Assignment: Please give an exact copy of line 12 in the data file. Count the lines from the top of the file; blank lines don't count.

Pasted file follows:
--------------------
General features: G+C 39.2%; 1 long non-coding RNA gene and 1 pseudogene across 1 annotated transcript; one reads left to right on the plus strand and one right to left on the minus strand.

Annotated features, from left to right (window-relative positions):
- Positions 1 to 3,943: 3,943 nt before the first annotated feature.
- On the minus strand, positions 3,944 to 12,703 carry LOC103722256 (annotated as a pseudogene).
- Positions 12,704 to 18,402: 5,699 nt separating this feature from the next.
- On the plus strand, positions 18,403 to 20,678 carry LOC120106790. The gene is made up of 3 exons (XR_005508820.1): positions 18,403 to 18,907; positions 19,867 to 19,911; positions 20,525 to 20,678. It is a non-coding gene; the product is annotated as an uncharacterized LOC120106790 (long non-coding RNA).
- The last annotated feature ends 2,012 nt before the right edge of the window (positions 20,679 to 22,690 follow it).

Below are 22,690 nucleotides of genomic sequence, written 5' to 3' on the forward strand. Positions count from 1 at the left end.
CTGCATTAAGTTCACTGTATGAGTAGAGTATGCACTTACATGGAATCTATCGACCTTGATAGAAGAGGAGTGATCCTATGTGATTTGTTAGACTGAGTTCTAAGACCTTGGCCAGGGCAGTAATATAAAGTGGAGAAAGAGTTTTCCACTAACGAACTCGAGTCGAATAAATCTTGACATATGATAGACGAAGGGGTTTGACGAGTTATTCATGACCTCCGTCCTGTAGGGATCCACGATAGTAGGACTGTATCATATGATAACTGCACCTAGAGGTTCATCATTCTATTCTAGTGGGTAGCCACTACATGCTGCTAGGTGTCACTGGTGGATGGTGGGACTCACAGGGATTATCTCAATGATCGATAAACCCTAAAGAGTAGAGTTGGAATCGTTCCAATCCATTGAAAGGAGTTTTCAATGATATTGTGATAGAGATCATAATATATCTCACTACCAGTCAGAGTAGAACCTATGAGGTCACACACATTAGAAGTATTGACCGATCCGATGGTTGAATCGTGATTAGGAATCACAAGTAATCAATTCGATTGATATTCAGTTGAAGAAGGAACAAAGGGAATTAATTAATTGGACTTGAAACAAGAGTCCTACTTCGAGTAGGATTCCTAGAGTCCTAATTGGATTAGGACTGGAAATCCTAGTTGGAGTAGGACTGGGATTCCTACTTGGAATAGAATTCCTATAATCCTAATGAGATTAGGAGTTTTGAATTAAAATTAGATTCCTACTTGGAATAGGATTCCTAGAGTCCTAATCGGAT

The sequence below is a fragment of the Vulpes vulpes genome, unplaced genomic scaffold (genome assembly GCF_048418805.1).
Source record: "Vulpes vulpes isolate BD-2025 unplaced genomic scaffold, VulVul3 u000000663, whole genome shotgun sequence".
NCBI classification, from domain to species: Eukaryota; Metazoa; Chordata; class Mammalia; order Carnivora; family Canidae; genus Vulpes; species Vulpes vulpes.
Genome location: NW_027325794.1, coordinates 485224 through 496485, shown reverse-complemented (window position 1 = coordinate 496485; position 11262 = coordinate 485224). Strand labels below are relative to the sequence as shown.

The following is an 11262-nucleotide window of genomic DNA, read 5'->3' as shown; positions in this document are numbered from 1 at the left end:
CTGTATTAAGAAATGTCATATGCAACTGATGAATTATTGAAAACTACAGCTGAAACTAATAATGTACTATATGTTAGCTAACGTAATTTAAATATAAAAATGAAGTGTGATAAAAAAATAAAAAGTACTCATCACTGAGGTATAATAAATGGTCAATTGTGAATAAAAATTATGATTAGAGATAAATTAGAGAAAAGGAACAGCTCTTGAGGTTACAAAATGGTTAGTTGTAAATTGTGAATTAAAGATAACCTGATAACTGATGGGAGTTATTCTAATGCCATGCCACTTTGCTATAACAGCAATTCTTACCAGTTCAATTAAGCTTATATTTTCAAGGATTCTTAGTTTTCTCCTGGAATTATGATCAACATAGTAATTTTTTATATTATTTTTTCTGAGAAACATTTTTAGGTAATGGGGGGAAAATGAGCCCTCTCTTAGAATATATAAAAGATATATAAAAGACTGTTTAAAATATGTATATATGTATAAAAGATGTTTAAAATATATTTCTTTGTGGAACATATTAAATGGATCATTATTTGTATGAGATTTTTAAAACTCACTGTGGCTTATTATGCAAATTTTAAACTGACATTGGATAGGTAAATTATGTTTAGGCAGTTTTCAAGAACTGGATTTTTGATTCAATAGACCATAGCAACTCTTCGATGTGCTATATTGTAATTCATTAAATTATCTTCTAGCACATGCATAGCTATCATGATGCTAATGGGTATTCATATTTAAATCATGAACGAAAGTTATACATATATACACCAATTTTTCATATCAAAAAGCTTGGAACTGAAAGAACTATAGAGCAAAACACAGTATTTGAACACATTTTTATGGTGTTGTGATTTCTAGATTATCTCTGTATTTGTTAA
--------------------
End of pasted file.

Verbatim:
NCBI classification, from domain to species: Eukaryota; Metazoa; Chordata; class Mammalia; order Carnivora; family Canidae; genus Vulpes; species Vulpes vulpes.